Two key considerations when lubricating motor bearings are:
- Aim not to mix different greases when adding oil to motor bearings.
- It’s preferable to lubricate the bearings at lower speeds, or ensure adequate grease distribution after applying the lubricant.
In addition to these, there are several other factors to pay attention to:
Amount of Lubricant Added for Motor Bearing Replenishment
Generally, the grease volume added for lubrication replenishment in a horizontal internal rotor motor should be:
For bearings without an intermediate oil hole:
G = 0.005BD
Here, D is the outer diameter of the bearing, B is the width of the bearing, and the units are in millimeters. These two pieces of data can be obtained from the bearing catalog. The unit for G is grams.
For bearings with an intermediate oil hole:
G = 0.002BD
The units in this formula are the same as the previous one.
For continuous grease injection equipment, it is often necessary to set the appropriate grease injection rate. Generally, this information can be obtained from the lubrication equipment manufacturer.
If this data cannot be acquired, you can refer to the results calculated from the formulas above to get the lubrication replenishment volume, and then set the grease injection rate to add this volume of lubricant to the bearing within the lubrication replenishment time interval.
Injecting grease too quickly can lead to an excess of lubricant inside the bearing, potentially causing high temperature issues among others. Injecting grease too slowly can result in inadequate lubrication. Therefore, it’s important to choose an appropriate injection rate.
“Same-Temperature” Operation During Lubrication
The term “same-temperature” operation is something I coined myself and is especially necessary in the Northern winters for reasons outlined below:
When a motor is operating, the temperature of its bearings should be close to that of the motor end cover, influenced by the motor’s heat source, which makes this temperature higher than the ambient temperature.
In the North, during winter, the ambient temperature can often drop to zero or even lower. If the lubricant is stored at room temperature, its temperature will be the same as that of the room. At this time, the grease in the motor bearings operates at working temperature.
From what we know about grease, even the same type can have different viscosities at different temperatures. If two greases with different viscosities are mixed, it will undoubtedly affect the lubrication performance. (To make an imperfect analogy, the lubrication properties of the two temperatures of grease are different, akin to mixing two lubricants with different lubrication performances, which is obviously unreasonable.)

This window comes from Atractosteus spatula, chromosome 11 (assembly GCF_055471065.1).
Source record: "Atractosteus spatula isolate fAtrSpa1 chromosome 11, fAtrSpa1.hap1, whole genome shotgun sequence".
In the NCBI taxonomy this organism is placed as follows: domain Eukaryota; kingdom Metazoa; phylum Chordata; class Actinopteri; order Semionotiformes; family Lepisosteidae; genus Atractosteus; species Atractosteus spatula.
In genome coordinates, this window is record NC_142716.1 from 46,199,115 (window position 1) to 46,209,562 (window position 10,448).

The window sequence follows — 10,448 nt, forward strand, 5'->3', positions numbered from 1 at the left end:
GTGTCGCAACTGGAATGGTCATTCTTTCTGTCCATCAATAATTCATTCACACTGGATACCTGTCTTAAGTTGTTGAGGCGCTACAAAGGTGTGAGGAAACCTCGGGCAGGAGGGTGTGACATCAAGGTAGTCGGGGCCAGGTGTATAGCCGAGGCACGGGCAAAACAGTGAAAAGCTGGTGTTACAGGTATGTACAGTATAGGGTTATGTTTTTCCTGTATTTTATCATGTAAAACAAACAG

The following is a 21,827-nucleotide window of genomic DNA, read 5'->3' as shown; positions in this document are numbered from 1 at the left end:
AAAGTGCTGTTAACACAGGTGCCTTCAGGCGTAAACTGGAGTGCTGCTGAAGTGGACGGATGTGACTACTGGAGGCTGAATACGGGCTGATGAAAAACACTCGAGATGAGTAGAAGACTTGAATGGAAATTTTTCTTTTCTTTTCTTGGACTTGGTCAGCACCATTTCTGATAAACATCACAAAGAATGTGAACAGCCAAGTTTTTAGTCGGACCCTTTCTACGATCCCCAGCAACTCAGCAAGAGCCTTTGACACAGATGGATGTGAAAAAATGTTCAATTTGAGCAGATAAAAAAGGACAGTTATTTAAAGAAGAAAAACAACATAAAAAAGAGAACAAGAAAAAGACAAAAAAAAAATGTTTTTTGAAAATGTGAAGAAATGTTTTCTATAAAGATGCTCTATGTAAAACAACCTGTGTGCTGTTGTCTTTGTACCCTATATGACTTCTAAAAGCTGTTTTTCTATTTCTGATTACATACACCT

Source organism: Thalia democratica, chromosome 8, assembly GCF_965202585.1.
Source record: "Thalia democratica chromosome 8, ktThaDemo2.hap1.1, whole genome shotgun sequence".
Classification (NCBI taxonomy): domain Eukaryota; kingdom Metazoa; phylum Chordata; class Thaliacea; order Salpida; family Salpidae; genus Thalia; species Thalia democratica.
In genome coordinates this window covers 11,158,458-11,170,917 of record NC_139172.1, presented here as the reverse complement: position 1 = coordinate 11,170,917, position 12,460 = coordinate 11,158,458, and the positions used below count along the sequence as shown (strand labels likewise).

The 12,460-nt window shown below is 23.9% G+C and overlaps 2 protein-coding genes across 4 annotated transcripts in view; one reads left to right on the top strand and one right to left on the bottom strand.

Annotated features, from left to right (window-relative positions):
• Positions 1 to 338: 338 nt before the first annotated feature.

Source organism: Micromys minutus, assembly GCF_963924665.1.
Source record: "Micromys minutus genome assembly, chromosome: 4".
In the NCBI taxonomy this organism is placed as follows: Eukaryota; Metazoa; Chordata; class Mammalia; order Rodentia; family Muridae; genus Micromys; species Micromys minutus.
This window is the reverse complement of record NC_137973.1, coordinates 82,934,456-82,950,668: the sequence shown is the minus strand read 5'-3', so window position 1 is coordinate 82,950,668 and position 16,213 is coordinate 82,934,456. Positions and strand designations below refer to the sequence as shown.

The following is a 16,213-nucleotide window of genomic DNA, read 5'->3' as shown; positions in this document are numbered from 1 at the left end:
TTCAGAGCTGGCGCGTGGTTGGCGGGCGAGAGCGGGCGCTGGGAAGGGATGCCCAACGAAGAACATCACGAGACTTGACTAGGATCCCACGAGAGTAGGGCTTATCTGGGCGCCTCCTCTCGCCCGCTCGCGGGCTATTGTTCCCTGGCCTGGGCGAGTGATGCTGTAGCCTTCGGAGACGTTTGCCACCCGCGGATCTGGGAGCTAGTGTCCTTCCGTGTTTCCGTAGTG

Therefore, when supplementing the lubrication of motor bearings in the North during winter, the grease can be placed indoors for a while. Doing so ensures that the temperature of the new grease is as close as possible to that of the working grease, and adding it at this point will not affect the lubrication performance of the grease inside the bearing.
On another note, I do not recommend manually heating the grease in the factory. This is because heating grease carries certain risks: uneven heating can cause the grease to denature and also introduce safety risks. Hence, simply storing the grease at room temperature can greatly alleviate the issues caused by differing temperatures.
Readers can check their own lubrication records to see if, after adding grease in the winter, the bearing temperature unreasonably rises and then drops a few hours later, returning to normal afterward?
This situation becomes more frequent as the temperature drops.
If such problems do occur, it’s time to pay attention to the “same-temperature” operation.
Other Points to Consider
When perusing general resources, at least the following points will be raised during the lubrication process:
1. Pay attention to environmental cleanliness.
2. Ensure the cleanliness and hygiene of the lubrication equipment.
Hygiene is the most crucial aspect of lubrication. The reason I’ve placed this most critical point last is that it has been mentioned in many articles and is now a universally acknowledged point of caution.
The application of bearings is all about the details; any minor misstep in the process can potentially lead to premature bearing failure.